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Rehabilitation of fibre optic cable begins

Rehabilitation of Guyana’s state-owned fibre-optic cable, which was first laid improperly,  has begun and should be completed before year-end, according to a senior official of the company that has been contracted to do the job.

The official of Dax Engineering told Demerara Waves Online News that work began two weeks ago.

Government intends to use the Internet service for its E-Governance Project as well as distribute free or low-cost Wi-Fi (wireless internet) via several Long-Term Evolution (LTE) 4G data transmission systems that have been already built across the coast.

He confirmed that his company and government were on the verge of reaching agreement on the maintenance and repair of the cable after it has been activated.

The official said surveys have been conducted in areas of rough terrain to ensure that the cable is not buried in places that are vulnerable to erosion during heavy rainfall.

The laying of new stretches of cable and the repair of other sections is expected to cost at least another US$10 million, according to the company official.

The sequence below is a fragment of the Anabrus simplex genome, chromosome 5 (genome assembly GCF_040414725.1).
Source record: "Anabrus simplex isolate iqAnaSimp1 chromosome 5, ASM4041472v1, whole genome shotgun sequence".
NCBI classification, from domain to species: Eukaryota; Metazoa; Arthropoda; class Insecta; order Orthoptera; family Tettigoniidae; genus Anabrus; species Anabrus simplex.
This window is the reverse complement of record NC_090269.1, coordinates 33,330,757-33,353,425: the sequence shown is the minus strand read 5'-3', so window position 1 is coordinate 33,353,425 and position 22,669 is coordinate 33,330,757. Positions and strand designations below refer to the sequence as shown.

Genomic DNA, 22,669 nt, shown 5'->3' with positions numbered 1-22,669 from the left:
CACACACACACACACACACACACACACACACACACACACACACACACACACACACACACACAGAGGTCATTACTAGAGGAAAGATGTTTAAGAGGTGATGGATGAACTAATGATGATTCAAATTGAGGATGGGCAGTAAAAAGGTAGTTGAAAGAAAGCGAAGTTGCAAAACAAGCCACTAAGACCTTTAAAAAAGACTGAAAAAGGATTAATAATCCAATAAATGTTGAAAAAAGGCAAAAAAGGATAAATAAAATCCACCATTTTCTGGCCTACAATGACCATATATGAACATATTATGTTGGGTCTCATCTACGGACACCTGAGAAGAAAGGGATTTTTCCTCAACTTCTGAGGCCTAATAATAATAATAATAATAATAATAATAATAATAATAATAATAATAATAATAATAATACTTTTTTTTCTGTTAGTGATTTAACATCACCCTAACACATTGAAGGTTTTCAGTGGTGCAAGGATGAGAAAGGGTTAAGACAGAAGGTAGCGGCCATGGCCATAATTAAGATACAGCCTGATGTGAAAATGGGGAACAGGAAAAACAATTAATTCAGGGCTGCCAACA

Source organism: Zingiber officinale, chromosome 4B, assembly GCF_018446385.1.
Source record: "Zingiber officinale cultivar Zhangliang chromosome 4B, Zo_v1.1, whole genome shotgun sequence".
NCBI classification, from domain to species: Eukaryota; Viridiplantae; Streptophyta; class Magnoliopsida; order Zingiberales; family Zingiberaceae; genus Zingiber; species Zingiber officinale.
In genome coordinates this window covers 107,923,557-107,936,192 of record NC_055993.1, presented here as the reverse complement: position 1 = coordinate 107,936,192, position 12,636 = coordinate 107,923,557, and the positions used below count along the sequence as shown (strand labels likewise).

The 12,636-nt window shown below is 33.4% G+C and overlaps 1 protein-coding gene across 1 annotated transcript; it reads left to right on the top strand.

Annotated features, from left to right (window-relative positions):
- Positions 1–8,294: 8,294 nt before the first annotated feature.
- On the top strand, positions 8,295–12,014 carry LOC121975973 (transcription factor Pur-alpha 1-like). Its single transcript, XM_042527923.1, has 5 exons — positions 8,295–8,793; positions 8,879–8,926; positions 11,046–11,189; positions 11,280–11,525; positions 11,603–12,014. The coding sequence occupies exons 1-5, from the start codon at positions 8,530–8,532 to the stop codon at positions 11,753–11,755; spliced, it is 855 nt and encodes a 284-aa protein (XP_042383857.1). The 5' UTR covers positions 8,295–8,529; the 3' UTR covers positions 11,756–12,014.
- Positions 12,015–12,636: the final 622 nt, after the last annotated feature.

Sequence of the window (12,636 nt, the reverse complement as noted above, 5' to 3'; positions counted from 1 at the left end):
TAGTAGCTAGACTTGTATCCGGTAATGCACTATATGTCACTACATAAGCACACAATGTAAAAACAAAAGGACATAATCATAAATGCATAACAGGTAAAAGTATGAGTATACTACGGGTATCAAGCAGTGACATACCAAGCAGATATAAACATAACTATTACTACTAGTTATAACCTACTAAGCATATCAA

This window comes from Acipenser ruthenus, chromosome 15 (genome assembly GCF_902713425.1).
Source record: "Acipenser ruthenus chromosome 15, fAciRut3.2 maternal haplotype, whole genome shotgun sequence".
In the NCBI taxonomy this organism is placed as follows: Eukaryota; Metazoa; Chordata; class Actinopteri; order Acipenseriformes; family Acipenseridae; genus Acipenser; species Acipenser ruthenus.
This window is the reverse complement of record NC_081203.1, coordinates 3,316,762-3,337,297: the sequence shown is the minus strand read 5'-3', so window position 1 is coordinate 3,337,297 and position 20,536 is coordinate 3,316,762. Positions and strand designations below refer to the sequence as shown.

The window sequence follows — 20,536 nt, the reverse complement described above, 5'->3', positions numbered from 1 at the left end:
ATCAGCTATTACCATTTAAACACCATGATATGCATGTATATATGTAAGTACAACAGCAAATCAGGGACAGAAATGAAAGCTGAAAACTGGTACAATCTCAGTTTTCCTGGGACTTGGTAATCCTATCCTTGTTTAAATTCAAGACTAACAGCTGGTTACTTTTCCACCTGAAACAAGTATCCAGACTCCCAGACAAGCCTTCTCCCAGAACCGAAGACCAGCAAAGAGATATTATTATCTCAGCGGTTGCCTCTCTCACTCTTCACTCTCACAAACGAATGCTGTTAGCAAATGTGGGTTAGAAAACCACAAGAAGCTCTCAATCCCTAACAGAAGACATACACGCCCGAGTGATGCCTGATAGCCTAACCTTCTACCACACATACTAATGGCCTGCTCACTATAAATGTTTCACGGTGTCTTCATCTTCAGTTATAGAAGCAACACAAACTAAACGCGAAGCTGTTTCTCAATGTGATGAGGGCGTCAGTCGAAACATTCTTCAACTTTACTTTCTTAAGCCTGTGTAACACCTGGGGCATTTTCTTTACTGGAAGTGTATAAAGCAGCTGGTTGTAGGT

The Dax Engineering official said already 20 kilometers of the steel reinforced (armoured) fibre-optic cable have been laid along the Linden Highway.  He said the cable would be placed in ducts and buried in areas that are especially prone to flooding, erosion and damage by vehicular traffic.

Up to late last year, government had already spent US$34 million on running the 600 kilometer long cable from Lethem to Georgetown.  However, sources said sections of the cable have been badly damaged or destroyed because it was not laid to take account of the terrain and roadway.

The Dax Engineering official said that since his company was first awarded a contract to lay the first set of cable, a special trenching machine was purchased. He said that it was because of that machine that there was no significant damage to the section of cable that Dax Engineering had laid from Linden to Mabura.

Guyana is paying a Brazilian company US$150,000 per year or internet connectivity that has not been distributed because the cable has been damaged or destroyed in several places.